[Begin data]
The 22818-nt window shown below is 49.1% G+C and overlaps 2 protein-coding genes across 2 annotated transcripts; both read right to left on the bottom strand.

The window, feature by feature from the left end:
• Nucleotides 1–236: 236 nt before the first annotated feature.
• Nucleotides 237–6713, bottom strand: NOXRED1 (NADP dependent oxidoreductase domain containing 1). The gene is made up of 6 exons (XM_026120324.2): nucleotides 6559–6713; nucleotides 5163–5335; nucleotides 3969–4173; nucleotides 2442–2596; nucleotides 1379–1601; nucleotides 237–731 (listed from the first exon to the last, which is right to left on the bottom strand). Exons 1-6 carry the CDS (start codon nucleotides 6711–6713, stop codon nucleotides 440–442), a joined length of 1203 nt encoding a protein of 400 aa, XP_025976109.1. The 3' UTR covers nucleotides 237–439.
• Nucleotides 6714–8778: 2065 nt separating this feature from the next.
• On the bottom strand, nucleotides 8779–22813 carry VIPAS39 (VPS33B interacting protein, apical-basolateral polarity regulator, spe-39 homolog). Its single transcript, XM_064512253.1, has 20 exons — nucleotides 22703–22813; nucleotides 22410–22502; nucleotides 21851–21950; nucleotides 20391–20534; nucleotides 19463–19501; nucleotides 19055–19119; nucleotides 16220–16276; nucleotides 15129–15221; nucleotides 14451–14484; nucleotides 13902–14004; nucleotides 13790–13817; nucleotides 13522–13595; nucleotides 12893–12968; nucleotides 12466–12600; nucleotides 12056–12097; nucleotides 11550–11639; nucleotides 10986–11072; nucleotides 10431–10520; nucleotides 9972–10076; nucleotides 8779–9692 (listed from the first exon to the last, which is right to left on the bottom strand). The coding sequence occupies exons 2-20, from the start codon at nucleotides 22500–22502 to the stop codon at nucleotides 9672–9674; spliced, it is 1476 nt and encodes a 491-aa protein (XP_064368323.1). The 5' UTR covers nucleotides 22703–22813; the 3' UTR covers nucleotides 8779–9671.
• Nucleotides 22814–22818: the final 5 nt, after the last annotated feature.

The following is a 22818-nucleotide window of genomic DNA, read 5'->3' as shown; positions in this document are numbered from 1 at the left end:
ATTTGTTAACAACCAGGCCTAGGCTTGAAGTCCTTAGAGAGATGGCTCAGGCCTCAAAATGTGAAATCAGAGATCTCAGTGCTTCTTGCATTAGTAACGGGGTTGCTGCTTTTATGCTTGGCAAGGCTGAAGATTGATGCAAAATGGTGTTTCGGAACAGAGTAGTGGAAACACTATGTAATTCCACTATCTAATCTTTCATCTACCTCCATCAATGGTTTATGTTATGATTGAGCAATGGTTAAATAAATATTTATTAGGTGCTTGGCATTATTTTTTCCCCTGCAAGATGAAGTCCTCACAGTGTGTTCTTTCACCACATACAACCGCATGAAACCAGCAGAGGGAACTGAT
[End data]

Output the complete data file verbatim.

The 22818-nt window shown below is 49.1% G+C and overlaps 2 protein-coding genes across 2 annotated transcripts; both read right to left on the bottom strand.

The window, feature by feature from the left end:
• Nucleotides 1–236: 236 nt before the first annotated feature.
• Nucleotides 237–6713, bottom strand: NOXRED1 (NADP dependent oxidoreductase domain containing 1). The gene is made up of 6 exons (XM_026120324.2): nucleotides 6559–6713; nucleotides 5163–5335; nucleotides 3969–4173; nucleotides 2442–2596; nucleotides 1379–1601; nucleotides 237–731 (listed from the first exon to the last, which is right to left on the bottom strand). Exons 1-6 carry the CDS (start codon nucleotides 6711–6713, stop codon nucleotides 440–442), a joined length of 1203 nt encoding a protein of 400 aa, XP_025976109.1. The 3' UTR covers nucleotides 237–439.
• Nucleotides 6714–8778: 2065 nt separating this feature from the next.
• On the bottom strand, nucleotides 8779–22813 carry VIPAS39 (VPS33B interacting protein, apical-basolateral polarity regulator, spe-39 homolog). Its single transcript, XM_064512253.1, has 20 exons — nucleotides 22703–22813; nucleotides 22410–22502; nucleotides 21851–21950; nucleotides 20391–20534; nucleotides 19463–19501; nucleotides 19055–19119; nucleotides 16220–16276; nucleotides 15129–15221; nucleotides 14451–14484; nucleotides 13902–14004; nucleotides 13790–13817; nucleotides 13522–13595; nucleotides 12893–12968; nucleotides 12466–12600; nucleotides 12056–12097; nucleotides 11550–11639; nucleotides 10986–11072; nucleotides 10431–10520; nucleotides 9972–10076; nucleotides 8779–9692 (listed from the first exon to the last, which is right to left on the bottom strand). The coding sequence occupies exons 2-20, from the start codon at nucleotides 22500–22502 to the stop codon at nucleotides 9672–9674; spliced, it is 1476 nt and encodes a 491-aa protein (XP_064368323.1). The 5' UTR covers nucleotides 22703–22813; the 3' UTR covers nucleotides 8779–9671.
• Nucleotides 22814–22818: the final 5 nt, after the last annotated feature.

The following is a 22818-nucleotide window of genomic DNA, read 5'->3' as shown; positions in this document are numbered from 1 at the left end:
ATTTGTTAACAACCAGGCCTAGGCTTGAAGTCCTTAGAGAGATGGCTCAGGCCTCAAAATGTGAAATCAGAGATCTCAGTGCTTCTTGCATTAGTAACGGGGTTGCTGCTTTTATGCTTGGCAAGGCTGAAGATTGATGCAAAATGGTGTTTCGGAACAGAGTAGTGGAAACACTATGTAATTCCACTATCTAATCTTTCATCTACCTCCATCAATGGTTTATGTTATGATTGAGCAATGGTTAAATAAATATTTATTAGGTGCTTGGCATTATTTTTTCCCCTGCAAGATGAAGTCCTCACAGTGTGTTCTTTCACCACATACAACCGCATGAAACCAGCAGAGGGAACTGAT